Third part, I have ordered a Warre hive, this will be arriving shortly (dismantled) which will be my winter project building it for the spring (on top of and apart from the honey do list). My question, how do I install a nuc in a Warre hive?

    I really enjoy your blog and find it a marvelous source of information and one that I trust.

    Thanks for listening,

    Ken A

    • Ken,

      You’re in Canada, eh? So, the thing with feeders is simple. If you are using liquid feed (syrup) the bees will not (or cannot) drink the syrup once it gets down around 10 C (50 F). Liquid that cold chills the bees and drops their body temperature until they are “frozen stiff,” barely able to move.

      On the other hand, they can eat solid food all winter long. Moisture from the hive condenses on the sugar forming a film of liquidy feed, which they then consume. So to feed in winter, try solid feed such as sugar bricks or candy boards.

      If your nuc is on standard-size frames, you are going to have to shake the bees into the Warre, I think. Then you can cut parts of the brood combs to fit and tie them onto the Warre bars. It will be a multi-stop process. Can you get package bees in Canada? That would be a lot easier.

      • Thanks Rusty,

        Will get onto the solid food ASAP, have a warm day coming tomorrow, 9C so if I’m fully prepared I can get some solid food into the top of the hive lickety split. Be a nice break from raking leaves, (item 1 on honeydo list).

        I can buy nucs from my local supplier in Port Hope, will check with them about bees for Warre hives, they sell top bar hives which is a similar proposition, thought about shaking the bees in but was wondering about the comb.


  • Is it possible that the hive re-queened itself and when the new queen returned from her last mating flight she reentered the hive above the excluder and found herself honey-bound?

    • Annie,

      I certainly think it’s possible a new queen returned to the entrance above the excluder. But being “honey bound” going into winter doesn’t seem likely, especially since little brood is being raised this time of year, even in LA. A honey barrier is more apt to cause a problem during times of expansion.

  • Did they look for guanine deposits on the upper walls of brood cells? How about signs of DWV in the bees as the summer wore on? The small amount of brood above the excluder, in combination with the totally cleaned-out combs below it suggest the queen had gotten above and the workers just moved everything they could “upstairs” where she now was. Or, the original queen that lived below the excluder died, and they raised a replacement that returned to the upper entrance from her mating flight. In any event, the queen was above the excluder, not below, so that’s where everything got moved to, since they didn’t need all that space. Then, it looks like the colony shrank from dwindling reproduction during the late summer, compounded by a rapidly increasing mite load, and perhaps a failing queen as well. At last, they gave up and left as their final and probably futile attempt to avoid the depredations of the mites. Seems like honey bees will abscond as a non-specific response to some factor they find intolerable. I had a small nuc take off in June this year due to ants that had set up shop in their box.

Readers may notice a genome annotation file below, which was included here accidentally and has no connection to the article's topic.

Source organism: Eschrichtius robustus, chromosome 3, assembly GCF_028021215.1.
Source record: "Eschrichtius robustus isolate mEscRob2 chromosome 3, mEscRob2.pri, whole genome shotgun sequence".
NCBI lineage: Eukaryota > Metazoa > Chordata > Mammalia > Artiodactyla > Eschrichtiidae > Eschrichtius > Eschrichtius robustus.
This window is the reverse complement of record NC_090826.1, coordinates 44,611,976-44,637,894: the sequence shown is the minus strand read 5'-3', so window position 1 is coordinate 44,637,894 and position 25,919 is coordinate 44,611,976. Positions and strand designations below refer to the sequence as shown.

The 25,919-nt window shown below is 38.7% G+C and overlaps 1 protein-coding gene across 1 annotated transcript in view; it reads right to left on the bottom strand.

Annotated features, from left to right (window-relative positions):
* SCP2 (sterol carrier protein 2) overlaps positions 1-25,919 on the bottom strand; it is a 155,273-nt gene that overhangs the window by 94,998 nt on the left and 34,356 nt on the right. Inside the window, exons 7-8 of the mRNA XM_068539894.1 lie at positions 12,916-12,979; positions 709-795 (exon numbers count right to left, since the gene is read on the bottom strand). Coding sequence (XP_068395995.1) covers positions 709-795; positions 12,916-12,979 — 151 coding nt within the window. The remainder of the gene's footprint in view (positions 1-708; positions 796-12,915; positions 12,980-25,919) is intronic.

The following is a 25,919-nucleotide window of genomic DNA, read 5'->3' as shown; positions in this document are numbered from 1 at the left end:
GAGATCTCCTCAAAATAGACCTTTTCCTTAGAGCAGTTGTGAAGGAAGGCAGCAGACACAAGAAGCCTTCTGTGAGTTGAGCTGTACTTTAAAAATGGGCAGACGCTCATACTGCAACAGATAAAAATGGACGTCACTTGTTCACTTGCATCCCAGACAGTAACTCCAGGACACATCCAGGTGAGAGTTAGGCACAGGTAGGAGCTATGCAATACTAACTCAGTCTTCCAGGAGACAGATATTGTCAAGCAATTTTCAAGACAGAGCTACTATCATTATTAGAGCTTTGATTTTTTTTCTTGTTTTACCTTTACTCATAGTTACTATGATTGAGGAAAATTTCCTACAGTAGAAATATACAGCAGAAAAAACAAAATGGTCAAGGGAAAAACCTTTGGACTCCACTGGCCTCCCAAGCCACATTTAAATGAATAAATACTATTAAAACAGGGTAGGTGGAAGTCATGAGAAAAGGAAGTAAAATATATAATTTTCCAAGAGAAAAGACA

• Cal,

      I had one abscond due to yellowjackets. Luckily, I was able to re-capture the colony, queen and all. But you’re right about it being a “non-specific” response to an intolerable problem. I would love to know how common absconding really is.

      • OH dear! I just now put out a yellowjacket trap. My local home improvement store didn’t have any so I had to order one online. Please, please let it work quickly! Every time I go out to the hive I get to see a ball of angry workers rolling around with a yellowjacket at its center! I have gone from three hives down to one this year and don’t think I’ll have the heart to start all over again if I lose it.

  • I am not certain why the burr comb on the bottom bars of picture 1 but evidently someone placed the wrong frames in the wrong box??? Picture 2 informs me that there was definitely NOT a laying worker in this hive. The small pen holes in the capped brood does suggest varroa but I am wondering why some brood in the same area appears dark dead and decayed black? With varroa the primary thing to look for is varroa poop (looks like small white bits of thread) inside the cells around that small area of brood. I should mention here that lower California does have africanized bees and I am GUESSING that any highly africanized queen can squeeze thru a queen excluder < ps and to make this question even more undecided all queen excluders are not created equal with the plastic version being imho pretty much worthless.

    • Gene,

      I had a queen ruin a comb honey super this year, but what she did (I think) was leave the hive as a supersedure virgin. When she returned, she came in through the entrance hole in my comb honey super. I have real good comb honey production with upper entrances, but I learned the downside when this happened. Can’t blame her, though!

  • Why we don’t use queen excluders for anything but candy boards. I saw a hive abscond this year, it took the whole hive, I estimated about 80,000 bees or more. Just started like a swarm, but then, poof, all was gone, no where in sight. When the hive was opened, here it was infested with mites and beetles. A ‘no treater’ hive, now infesting who knows how many hives. Mite detection requires diligence. They are getting more insidious and the viruses they carry are mounting.